Another option if you want the set-it-and-forget-it convenience coupled with the flavor of charcoal and wood is the 18.5" WSM (Weber Smokey Mountain) - usually runs for about $299 or a little less if on sale. The WSM works straight out of the box with not mod's what so ever, has a small foot print but holds a lot of food, and like all Weber stuff has that great porcelin coating so it never rusts (big plus if you live in a moist environment like I

    I have the bigger 22.5" WSM and it has never once let me down. I usually get tapped to do 1 or 2 parties a year for family and friends, and they all love the results.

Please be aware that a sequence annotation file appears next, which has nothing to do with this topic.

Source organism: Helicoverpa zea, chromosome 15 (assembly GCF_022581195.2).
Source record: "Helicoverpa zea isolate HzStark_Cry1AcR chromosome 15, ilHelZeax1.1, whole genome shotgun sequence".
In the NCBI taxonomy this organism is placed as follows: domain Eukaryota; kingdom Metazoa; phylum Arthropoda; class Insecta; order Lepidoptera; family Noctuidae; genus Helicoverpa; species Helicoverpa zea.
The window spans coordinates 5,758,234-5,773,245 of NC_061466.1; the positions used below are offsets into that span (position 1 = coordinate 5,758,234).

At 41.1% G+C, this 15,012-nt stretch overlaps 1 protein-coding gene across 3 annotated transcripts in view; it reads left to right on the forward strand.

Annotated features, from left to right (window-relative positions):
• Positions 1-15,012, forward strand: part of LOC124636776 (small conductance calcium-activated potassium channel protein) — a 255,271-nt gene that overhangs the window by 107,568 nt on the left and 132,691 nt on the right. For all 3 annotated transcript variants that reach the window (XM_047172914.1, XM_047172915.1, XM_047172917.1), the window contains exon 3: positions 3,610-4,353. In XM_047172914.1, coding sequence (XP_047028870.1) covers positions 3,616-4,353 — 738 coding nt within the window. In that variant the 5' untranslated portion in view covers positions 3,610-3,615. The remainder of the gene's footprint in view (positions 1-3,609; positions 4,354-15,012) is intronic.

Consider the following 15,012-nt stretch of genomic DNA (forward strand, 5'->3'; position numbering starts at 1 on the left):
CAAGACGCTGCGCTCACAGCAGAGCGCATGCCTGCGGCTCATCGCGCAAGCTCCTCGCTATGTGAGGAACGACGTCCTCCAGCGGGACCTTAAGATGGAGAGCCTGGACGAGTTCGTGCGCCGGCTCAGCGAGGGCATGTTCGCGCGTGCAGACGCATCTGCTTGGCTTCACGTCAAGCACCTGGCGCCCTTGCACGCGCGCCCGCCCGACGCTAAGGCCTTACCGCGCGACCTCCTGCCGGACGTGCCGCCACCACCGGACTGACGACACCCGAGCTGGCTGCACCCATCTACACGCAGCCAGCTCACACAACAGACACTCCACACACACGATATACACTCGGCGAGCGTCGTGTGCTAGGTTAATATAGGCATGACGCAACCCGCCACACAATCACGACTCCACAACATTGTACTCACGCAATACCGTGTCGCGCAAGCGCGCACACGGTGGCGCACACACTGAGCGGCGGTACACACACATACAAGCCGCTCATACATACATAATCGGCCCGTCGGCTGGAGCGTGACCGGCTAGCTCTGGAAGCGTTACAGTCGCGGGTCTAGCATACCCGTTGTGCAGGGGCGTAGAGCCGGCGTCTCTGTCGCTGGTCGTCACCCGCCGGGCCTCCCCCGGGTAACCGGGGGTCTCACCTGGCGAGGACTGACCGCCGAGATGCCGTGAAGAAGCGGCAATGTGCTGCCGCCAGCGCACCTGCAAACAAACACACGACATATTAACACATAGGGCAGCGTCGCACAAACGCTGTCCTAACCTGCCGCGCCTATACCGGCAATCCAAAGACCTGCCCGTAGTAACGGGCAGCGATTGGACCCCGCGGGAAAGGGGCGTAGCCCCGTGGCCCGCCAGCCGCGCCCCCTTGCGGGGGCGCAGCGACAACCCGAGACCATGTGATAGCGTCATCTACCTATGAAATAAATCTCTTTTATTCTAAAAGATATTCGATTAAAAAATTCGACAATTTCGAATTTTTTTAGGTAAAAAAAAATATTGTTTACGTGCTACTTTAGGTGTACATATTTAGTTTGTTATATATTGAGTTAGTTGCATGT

14. phil23

    phil23 Newbie

    Looks great!

    Can you tell me more about the "set-it-and-forget-it" side of it? If it is charcoal, I guess it needs some attention (more than an electric I guess?)

    I'm probably just missing something.


  15. jirodriguez

    jirodriguez Master of the Pit OTBS Member SMF Premier Member

    The WSM uses the minion method. It has a large charcoal ring in the bottom of the smoker that you fill with unlit charcoal, you then dump a half chimney of lit charcoal on top of that and add wood chunks as needed/desired for your smoke. The nice thing about the WSM's is that once you get it set up and adjust the vents to hold your target temp you don't have to mess with it, other than to toss in a chunk of wood every so often. They do a really good job of maintaining a steady temp for a long period of time.